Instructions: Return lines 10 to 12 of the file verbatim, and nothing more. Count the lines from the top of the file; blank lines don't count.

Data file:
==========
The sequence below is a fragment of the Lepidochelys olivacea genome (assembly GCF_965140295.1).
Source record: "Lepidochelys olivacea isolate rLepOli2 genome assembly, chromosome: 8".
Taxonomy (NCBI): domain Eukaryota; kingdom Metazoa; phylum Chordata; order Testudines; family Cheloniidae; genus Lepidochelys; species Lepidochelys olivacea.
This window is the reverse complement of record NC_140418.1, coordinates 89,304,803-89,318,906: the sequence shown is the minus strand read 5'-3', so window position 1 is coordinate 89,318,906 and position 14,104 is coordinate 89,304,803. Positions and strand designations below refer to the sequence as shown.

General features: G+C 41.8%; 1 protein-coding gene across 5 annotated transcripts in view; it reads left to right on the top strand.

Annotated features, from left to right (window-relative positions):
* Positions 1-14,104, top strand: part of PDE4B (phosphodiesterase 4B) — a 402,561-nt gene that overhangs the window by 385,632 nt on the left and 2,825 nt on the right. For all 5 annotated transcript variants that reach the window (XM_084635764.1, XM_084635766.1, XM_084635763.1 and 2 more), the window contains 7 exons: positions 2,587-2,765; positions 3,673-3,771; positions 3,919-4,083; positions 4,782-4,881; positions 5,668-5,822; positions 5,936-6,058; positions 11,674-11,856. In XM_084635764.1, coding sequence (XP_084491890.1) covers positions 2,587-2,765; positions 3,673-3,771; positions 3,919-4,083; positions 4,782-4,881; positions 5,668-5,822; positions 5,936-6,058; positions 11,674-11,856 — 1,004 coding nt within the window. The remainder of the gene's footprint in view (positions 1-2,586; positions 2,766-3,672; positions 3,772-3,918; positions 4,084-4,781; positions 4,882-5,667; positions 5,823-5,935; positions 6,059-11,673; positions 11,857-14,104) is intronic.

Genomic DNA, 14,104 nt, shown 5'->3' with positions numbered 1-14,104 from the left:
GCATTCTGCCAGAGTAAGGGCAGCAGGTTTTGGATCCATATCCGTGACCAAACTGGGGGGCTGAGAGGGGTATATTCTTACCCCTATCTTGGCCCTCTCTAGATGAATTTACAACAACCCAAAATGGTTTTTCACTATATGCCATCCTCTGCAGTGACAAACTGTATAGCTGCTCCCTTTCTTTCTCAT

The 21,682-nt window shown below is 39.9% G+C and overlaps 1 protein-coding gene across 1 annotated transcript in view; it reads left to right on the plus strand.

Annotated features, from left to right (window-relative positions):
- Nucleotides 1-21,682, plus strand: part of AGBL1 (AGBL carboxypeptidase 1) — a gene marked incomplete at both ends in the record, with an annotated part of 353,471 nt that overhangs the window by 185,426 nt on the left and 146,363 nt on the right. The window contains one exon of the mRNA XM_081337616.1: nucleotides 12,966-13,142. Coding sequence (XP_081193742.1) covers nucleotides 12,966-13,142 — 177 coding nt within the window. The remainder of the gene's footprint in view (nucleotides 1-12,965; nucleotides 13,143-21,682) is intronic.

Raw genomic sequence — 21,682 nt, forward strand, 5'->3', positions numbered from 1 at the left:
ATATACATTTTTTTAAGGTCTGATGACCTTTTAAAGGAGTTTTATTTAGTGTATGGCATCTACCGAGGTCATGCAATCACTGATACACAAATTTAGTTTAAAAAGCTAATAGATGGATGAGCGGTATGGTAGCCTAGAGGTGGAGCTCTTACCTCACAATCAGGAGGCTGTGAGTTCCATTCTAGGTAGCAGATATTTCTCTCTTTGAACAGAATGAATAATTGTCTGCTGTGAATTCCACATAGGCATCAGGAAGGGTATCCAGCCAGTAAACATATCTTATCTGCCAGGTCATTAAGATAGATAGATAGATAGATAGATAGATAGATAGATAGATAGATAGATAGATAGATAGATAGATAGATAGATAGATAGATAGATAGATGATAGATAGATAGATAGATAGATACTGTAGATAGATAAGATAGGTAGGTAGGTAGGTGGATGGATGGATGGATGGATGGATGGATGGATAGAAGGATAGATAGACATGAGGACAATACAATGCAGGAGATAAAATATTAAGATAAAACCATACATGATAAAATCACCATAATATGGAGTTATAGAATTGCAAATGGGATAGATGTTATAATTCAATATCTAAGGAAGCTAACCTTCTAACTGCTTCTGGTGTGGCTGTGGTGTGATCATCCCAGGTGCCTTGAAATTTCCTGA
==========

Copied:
The 21,682-nt window shown below is 39.9% G+C and overlaps 1 protein-coding gene across 1 annotated transcript in view; it reads left to right on the plus strand.

Annotated features, from left to right (window-relative positions):
- Nucleotides 1-21,682, plus strand: part of AGBL1 (AGBL carboxypeptidase 1) — a gene marked incomplete at both ends in the record, with an annotated part of 353,471 nt that overhangs the window by 185,426 nt on the left and 146,363 nt on the right. The window contains one exon of the mRNA XM_081337616.1: nucleotides 12,966-13,142. Coding sequence (XP_081193742.1) covers nucleotides 12,966-13,142 — 177 coding nt within the window. The remainder of the gene's footprint in view (nucleotides 1-12,965; nucleotides 13,143-21,682) is intronic.